If you go
What: Home rule charter hearing
When: 7 p.m. Wednesday
Where: Hayden Town Hall, 178 W. Jefferson Ave.
More information: Read the draft of the charter at www.townofhayden.org or at www.steamboatpilo...>
Hayden residents have a chance to speak up about the town's future at a hearing Wednesday.
Hayden's Home Rule Charter Commission has scheduled a public hearing about the draft of the Home Rule Charter. The document is far from finalized, officials said, and they encouraged residents to voice any concerns Wednesday.
One possible snag is that the draft includes a change from a publicly elected mayor to a council president elected from within the Town Council. Three people have raised issues with Commission Vice Chairman Bill Irvine, he said.
"I've changed my mind because of talking to the people," Irvine said. "And the Home Rule Charter to me is very important, and I believe that if, in fact, we can have a negative response having a president on the board and not a mayor, I certainly am going for the mayor."
The position of mayor largely is ceremonial, Town Manager Russ Martin said. But if people want to keep an elected mayor, they should come to the meeting and make that known.
"There's so many more important things in that Home Rule Charter that I think a majority of people will appreciate and will want," Martin said. "To have thrown the proverbial baby out with the bath water, well, let's talk about the baby so we don't do that. If that's the thing that's going to make you vote yea or nay on this thing, show up on the 27th; voice your opinion. : You can make a change in it. This is not anywhere close to being done."
Martin noted that the Hayden School Board chooses its president from its ranks. The Steamboat Springs City Council does the same.
Richard "Festus" Hagins, a town trustee and Charter Commission member, said he was flexible on the issue. As a trustee, he sees a benefit to council members' choosing a president.
"I feel that the board could take a position where they could choose someone who had experience or experience in running meetings and get things running smoothly," Hagins said. "Because if you have someone who doesn't know how to run a meeting well, it could run on for hours."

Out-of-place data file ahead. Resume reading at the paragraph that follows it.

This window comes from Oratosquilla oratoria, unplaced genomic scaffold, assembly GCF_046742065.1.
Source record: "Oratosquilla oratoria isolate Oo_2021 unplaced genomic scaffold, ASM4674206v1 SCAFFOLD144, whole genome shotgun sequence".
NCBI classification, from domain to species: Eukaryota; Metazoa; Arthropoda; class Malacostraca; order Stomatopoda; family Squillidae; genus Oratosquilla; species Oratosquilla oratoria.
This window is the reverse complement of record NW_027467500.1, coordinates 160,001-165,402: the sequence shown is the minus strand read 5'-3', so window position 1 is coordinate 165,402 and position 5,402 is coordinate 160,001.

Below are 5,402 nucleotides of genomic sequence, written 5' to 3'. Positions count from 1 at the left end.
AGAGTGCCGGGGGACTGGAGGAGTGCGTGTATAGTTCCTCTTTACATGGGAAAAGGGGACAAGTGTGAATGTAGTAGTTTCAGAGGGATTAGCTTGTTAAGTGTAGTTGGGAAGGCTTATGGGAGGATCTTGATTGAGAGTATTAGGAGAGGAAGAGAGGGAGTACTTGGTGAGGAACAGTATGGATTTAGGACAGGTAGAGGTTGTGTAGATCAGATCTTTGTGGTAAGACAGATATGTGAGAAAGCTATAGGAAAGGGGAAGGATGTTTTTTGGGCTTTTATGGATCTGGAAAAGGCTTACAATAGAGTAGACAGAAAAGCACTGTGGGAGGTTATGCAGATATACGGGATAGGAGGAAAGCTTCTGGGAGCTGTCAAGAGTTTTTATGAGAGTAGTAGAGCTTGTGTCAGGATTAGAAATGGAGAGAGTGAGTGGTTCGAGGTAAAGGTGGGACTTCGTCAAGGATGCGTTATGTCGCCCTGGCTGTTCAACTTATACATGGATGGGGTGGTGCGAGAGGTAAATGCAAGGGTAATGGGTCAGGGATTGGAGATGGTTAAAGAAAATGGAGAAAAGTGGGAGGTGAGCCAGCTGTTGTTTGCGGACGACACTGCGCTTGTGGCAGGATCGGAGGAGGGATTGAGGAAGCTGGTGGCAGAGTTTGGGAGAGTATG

Martin noted that a Home Rule Charter would be about far more than the structure of a council. It would allow the town of Hayden to expand its tax base - "do surgery" on its tax policy. The town currently can only make changes to its overall sales tax.
A Home Rule Charter would allow it to expand on that, possibly taxing car rentals or Yampa Valley Regional Airport passengers. That could lessen the burden on Hayden residents, Martin said.
"We're not taking advantage of possibilities at the airport like other cities have," Hagins said.
All taxing decisions still would be up to Hayden voters.
A charter also would allow the town to reject some state statutes, Martin said.
"If for no other reason, I hope people approve a Home Rule Charter because, by golly, we should have the power to determine our destiny and not be subject to yearly fluctuations that happen in Denver," Martin said. "And that is the real benefit."
The charter also would allow flexibility in posting proposed ordinances. The town currently has to publish them in the Steamboat Pilot & Today on Sundays. That might not be the best way to do it, Martin said. The town would like to post them at the post office and online, for example.
If approved as it is in draft form, the charter would:
- Increase term limits from two to three for elected officials. The three-term limit would apply no matter the length of the term.
- Change the Town Board to the Town Council.
- Create a council that includes seven at-large members. Of those elected, the person who receives the fewest votes would get a two-year term. The rest would serve four-year terms.
- Add a council president, who would be elected by the council members to a two-year term. That role wouldn't change the length of his or her term on the council.
- Add a first reading and second reading for ordinances up for approval by the Town Council. That gives residents the opportunity to learn about ordinances and comment on them, Martin said.
- Require the town manager to get approval from the Council for new hires.
Martin and the commission members encouraged residents to participate. If the charter is approved, no one but the electorate can alter it.
"The Town Council cannot change the charter at all without a vote of the people," Martin said.